"FedEx delivered the package": US military emails shed light on Osama bin Laden's burial at sea
Nikhil Kumar is The Independent's New York correspondent. He was formerly assistant editor on the foreign desk and has also done a variety of jobs on the city desk, where he wrote about markets, commodities and other business and economics topics.
Thursday 22 November 2012
Osama Bin Laden’s last rites aboard the USS Carl Vinson were shrouded in such secrecy that the ship’s crewmen had little idea what was going on as the slain Al-Qaida leader’s body was helicoptered in and swiftly buried at sea, new US military emails have revealed.
Commanders were careful to keep the operation under wraps, using code-words to refer to the body as it was airlifted from the Bin Laden compound in Abbotabad, Pakistan, after the 1 May raid by US Navy Seals. “Any news on the package for us?” Rear Admiral Charles Gaouette, deputy commander of the US Navy’s fifth fleet, asked Samuel Perez, the Rear Admiral in charge of the strike group that included the Vinson, to check whether the corpse had arrived.
“Fedex delivered the package,” Perez answered, according to the emails obtained by the Associated Press under a freedom of information request. “Both trucks are safely enroute home base.”
The documents reveal that only a small group of Navy bosses was kept in the loop as Bin Laden’s last rites were conducted in accordance with Islamic norms. In one message stamped secret, Gaouette informs the top brass about the procedures observed.
“Traditional procedures for Islamic burial was followed,” he says in the 2 May email, addressed to the likes of the then chairman of the US Joint Chiefs of Staff, Adm. Mike Mullen, and James Mattis, the general in charge of US Central Command. “The deceased’s body was washed (ablution) then placed in a white sheet. The body was placed in a weighted bag. A military officer read prepared religious remarks, which were translated into Arabic by a native speaker. After the words were complete, the body was placed on a prepared flat board, tipped up, whereupon the deceased’s body slid into the sea.”
Highlighting the secrecy observed thorough the operation, which led to Bin Laden being killed by a Navy Seal, Rear Adm. Gaouette added: “The paucity of documentary evidence in our possession is a reflection of the emphasis placed on operational security during the execution of this phase of the operation.”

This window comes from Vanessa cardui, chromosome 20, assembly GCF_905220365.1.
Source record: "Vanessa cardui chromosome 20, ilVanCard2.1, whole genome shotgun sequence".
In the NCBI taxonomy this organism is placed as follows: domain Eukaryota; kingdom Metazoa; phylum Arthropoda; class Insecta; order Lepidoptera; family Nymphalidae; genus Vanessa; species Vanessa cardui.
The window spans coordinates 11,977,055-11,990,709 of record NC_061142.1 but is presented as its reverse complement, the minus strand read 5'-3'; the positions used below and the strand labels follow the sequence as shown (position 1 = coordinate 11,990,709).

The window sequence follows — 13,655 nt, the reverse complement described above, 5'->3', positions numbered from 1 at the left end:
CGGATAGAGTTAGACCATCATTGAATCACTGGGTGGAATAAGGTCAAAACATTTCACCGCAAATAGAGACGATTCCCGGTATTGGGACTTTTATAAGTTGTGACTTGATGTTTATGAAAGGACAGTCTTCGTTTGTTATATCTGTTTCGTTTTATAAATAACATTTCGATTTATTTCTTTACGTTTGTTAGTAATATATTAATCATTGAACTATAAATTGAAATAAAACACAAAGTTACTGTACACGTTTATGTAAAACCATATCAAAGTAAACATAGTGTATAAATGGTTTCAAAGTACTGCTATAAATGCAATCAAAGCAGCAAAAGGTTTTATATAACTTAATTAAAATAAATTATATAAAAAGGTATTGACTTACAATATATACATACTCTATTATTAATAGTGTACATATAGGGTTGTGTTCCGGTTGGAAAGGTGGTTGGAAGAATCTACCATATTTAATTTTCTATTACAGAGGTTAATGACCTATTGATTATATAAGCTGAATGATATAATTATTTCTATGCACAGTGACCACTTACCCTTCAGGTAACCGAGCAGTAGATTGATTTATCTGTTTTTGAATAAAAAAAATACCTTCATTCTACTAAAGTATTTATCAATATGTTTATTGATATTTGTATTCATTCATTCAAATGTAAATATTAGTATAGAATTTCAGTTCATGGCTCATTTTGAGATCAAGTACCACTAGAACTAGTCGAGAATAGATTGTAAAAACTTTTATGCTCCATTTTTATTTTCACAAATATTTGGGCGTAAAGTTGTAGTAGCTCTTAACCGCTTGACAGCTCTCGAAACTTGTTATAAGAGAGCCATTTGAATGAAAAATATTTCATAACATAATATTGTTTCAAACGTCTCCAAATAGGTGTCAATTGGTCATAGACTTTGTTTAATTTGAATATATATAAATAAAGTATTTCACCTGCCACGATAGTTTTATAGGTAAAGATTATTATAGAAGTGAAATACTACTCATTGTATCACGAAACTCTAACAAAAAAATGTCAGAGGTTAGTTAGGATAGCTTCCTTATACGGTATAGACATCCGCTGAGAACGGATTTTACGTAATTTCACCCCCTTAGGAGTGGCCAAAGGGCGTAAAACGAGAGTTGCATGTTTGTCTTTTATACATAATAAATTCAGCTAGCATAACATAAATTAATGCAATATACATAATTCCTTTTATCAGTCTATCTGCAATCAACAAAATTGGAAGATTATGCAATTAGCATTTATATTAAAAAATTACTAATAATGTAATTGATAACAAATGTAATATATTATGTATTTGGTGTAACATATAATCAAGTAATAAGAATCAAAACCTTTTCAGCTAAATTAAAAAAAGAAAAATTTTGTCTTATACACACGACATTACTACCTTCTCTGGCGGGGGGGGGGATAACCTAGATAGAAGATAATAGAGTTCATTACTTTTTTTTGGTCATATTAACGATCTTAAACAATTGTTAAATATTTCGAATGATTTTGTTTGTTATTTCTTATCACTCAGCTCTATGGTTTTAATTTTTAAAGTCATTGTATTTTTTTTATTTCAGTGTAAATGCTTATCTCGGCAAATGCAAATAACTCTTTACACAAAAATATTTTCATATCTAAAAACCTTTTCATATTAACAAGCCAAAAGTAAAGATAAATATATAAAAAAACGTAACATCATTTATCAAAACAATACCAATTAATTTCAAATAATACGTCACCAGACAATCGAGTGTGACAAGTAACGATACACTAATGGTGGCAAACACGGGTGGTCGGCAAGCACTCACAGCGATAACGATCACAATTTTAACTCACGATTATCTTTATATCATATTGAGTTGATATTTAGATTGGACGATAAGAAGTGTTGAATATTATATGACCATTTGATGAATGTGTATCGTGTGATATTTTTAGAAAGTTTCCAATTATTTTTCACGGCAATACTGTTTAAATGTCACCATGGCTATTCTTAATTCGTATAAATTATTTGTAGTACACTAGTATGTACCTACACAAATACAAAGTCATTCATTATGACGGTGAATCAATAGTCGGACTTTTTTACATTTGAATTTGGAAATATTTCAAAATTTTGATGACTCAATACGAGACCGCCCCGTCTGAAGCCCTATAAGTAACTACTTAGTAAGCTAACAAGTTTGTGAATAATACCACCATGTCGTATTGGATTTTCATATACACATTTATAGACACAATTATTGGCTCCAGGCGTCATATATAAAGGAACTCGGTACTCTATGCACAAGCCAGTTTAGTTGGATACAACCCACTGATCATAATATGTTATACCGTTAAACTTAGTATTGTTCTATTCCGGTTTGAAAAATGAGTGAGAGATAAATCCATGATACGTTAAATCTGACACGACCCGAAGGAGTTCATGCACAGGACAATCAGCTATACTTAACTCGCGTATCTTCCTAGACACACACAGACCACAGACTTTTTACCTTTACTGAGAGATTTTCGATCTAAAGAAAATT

The emails released by the Defense Department late on Wednesday were heavily blacked out, according to the AP.
They constitute the first public disclosure of the details of the burial, which another message in the disclosed cache, written by the Vinson’s public affairs officer, confirms were only shared with a small group of the ship’s top officers.
Earlier this year, the Defense Department, responding to separate AP requests for details, said it could’t find any photos or videos taken during the raid. Nor, it said, were there any showing Bin Laden’s remains, claims that appear to chime with Rear Adm. Gaouette’s message to military chiefs. The Pentagon, meanwhile, said it could’t find a death certificate or DNA results identifying the terror chief’s body.
The information vacuum has mostly been filled by unofficial accounts, including disclosures by Mark Bissonnette, a former soldier who was among the American officer’s raiding the compound that night, and who recent published a first-person account called “No East Day”. Writing under the pseudonym Mark Ownen, the ex-Seal, claimed Bin Laden was unarmed and already dead or dying when soldier’s burst into his room.
The Pentagon did not authorize his account, while Mr Owen has said he did not disclose any secrets in the book.
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